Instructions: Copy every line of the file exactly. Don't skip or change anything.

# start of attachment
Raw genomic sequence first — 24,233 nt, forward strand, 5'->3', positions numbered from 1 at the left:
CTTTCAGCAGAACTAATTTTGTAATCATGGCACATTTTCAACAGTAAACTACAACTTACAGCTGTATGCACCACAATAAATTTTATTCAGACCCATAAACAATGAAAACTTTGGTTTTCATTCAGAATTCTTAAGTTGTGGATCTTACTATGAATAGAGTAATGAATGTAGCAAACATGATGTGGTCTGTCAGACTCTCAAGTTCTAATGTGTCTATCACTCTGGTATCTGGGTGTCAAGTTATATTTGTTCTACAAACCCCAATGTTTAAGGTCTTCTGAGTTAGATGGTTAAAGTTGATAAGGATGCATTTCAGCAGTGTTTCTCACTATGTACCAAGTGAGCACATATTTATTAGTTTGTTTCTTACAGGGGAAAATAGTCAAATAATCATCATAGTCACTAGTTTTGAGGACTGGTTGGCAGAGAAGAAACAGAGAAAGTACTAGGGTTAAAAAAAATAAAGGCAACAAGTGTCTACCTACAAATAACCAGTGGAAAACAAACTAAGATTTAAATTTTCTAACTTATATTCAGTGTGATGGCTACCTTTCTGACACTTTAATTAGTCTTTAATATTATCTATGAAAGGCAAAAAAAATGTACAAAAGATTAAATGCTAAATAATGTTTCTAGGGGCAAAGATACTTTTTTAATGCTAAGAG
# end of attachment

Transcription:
Raw genomic sequence first — 24,233 nt, forward strand, 5'->3', positions numbered from 1 at the left:
CTTTCAGCAGAACTAATTTTGTAATCATGGCACATTTTCAACAGTAAACTACAACTTACAGCTGTATGCACCACAATAAATTTTATTCAGACCCATAAACAATGAAAACTTTGGTTTTCATTCAGAATTCTTAAGTTGTGGATCTTACTATGAATAGAGTAATGAATGTAGCAAACATGATGTGGTCTGTCAGACTCTCAAGTTCTAATGTGTCTATCACTCTGGTATCTGGGTGTCAAGTTATATTTGTTCTACAAACCCCAATGTTTAAGGTCTTCTGAGTTAGATGGTTAAAGTTGATAAGGATGCATTTCAGCAGTGTTTCTCACTATGTACCAAGTGAGCACATATTTATTAGTTTGTTTCTTACAGGGGAAAATAGTCAAATAATCATCATAGTCACTAGTTTTGAGGACTGGTTGGCAGAGAAGAAACAGAGAAAGTACTAGGGTTAAAAAAAATAAAGGCAACAAGTGTCTACCTACAAATAACCAGTGGAAAACAAACTAAGATTTAAATTTTCTAACTTATATTCAGTGTGATGGCTACCTTTCTGACACTTTAATTAGTCTTTAATATTATCTATGAAAGGCAAAAAAAATGTACAAAAGATTAAATGCTAAATAATGTTTCTAGGGGCAAAGATACTTTTTTAATGCTAAGAG